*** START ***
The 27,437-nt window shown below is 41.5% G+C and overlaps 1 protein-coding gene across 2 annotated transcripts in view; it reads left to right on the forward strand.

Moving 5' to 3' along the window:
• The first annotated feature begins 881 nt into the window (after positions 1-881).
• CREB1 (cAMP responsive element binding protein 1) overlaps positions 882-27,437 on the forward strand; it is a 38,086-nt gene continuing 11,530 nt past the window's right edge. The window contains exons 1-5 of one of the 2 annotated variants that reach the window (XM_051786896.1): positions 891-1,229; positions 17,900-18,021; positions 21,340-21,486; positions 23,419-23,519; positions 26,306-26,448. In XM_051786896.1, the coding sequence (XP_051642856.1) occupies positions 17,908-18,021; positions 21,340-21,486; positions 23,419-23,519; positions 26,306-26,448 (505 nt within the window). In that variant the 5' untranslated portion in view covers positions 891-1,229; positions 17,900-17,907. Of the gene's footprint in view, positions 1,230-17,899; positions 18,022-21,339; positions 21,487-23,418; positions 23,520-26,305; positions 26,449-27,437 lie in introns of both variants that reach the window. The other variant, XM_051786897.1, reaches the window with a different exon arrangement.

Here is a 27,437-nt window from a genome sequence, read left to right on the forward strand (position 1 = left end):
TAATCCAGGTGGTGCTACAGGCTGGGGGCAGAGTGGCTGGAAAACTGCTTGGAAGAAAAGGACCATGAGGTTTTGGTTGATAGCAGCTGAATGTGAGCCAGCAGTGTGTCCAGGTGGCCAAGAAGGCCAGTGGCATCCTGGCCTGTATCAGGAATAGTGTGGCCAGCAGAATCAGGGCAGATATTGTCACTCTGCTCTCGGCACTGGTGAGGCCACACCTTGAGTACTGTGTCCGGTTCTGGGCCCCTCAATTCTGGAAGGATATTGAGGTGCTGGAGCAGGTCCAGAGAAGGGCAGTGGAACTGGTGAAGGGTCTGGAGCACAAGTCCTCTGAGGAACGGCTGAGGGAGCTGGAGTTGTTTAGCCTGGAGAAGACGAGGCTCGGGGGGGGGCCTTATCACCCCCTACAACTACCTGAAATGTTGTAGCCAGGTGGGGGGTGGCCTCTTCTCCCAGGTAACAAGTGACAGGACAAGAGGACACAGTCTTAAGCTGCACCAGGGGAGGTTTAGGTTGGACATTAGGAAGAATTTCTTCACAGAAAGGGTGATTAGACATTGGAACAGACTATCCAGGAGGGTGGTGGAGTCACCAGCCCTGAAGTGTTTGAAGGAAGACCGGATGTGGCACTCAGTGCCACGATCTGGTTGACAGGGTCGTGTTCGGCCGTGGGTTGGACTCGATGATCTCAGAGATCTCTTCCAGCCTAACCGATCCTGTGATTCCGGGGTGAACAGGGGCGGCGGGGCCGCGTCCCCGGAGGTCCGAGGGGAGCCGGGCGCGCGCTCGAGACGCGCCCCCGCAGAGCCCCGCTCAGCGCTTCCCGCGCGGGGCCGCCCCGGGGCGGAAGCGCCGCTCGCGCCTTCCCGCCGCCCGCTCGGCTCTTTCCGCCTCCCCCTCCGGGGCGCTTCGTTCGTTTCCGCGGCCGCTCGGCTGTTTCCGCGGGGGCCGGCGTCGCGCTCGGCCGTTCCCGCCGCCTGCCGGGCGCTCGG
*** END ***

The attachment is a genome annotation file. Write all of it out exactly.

The 27,437-nt window shown below is 41.5% G+C and overlaps 1 protein-coding gene across 2 annotated transcripts in view; it reads left to right on the forward strand.

Moving 5' to 3' along the window:
• The first annotated feature begins 881 nt into the window (after positions 1-881).
• CREB1 (cAMP responsive element binding protein 1) overlaps positions 882-27,437 on the forward strand; it is a 38,086-nt gene continuing 11,530 nt past the window's right edge. The window contains exons 1-5 of one of the 2 annotated variants that reach the window (XM_051786896.1): positions 891-1,229; positions 17,900-18,021; positions 21,340-21,486; positions 23,419-23,519; positions 26,306-26,448. In XM_051786896.1, the coding sequence (XP_051642856.1) occupies positions 17,908-18,021; positions 21,340-21,486; positions 23,419-23,519; positions 26,306-26,448 (505 nt within the window). In that variant the 5' untranslated portion in view covers positions 891-1,229; positions 17,900-17,907. Of the gene's footprint in view, positions 1,230-17,899; positions 18,022-21,339; positions 21,487-23,418; positions 23,520-26,305; positions 26,449-27,437 lie in introns of both variants that reach the window. The other variant, XM_051786897.1, reaches the window with a different exon arrangement.

Here is a 27,437-nt window from a genome sequence, read left to right on the forward strand (position 1 = left end):
TAATCCAGGTGGTGCTACAGGCTGGGGGCAGAGTGGCTGGAAAACTGCTTGGAAGAAAAGGACCATGAGGTTTTGGTTGATAGCAGCTGAATGTGAGCCAGCAGTGTGTCCAGGTGGCCAAGAAGGCCAGTGGCATCCTGGCCTGTATCAGGAATAGTGTGGCCAGCAGAATCAGGGCAGATATTGTCACTCTGCTCTCGGCACTGGTGAGGCCACACCTTGAGTACTGTGTCCGGTTCTGGGCCCCTCAATTCTGGAAGGATATTGAGGTGCTGGAGCAGGTCCAGAGAAGGGCAGTGGAACTGGTGAAGGGTCTGGAGCACAAGTCCTCTGAGGAACGGCTGAGGGAGCTGGAGTTGTTTAGCCTGGAGAAGACGAGGCTCGGGGGGGGGCCTTATCACCCCCTACAACTACCTGAAATGTTGTAGCCAGGTGGGGGGTGGCCTCTTCTCCCAGGTAACAAGTGACAGGACAAGAGGACACAGTCTTAAGCTGCACCAGGGGAGGTTTAGGTTGGACATTAGGAAGAATTTCTTCACAGAAAGGGTGATTAGACATTGGAACAGACTATCCAGGAGGGTGGTGGAGTCACCAGCCCTGAAGTGTTTGAAGGAAGACCGGATGTGGCACTCAGTGCCACGATCTGGTTGACAGGGTCGTGTTCGGCCGTGGGTTGGACTCGATGATCTCAGAGATCTCTTCCAGCCTAACCGATCCTGTGATTCCGGGGTGAACAGGGGCGGCGGGGCCGCGTCCCCGGAGGTCCGAGGGGAGCCGGGCGCGCGCTCGAGACGCGCCCCCGCAGAGCCCCGCTCAGCGCTTCCCGCGCGGGGCCGCCCCGGGGCGGAAGCGCCGCTCGCGCCTTCCCGCCGCCCGCTCGGCTCTTTCCGCCTCCCCCTCCGGGGCGCTTCGTTCGTTTCCGCGGCCGCTCGGCTGTTTCCGCGGGGGCCGGCGTCGCGCTCGGCCGTTCCCGCCGCCTGCCGGGCGCTCGG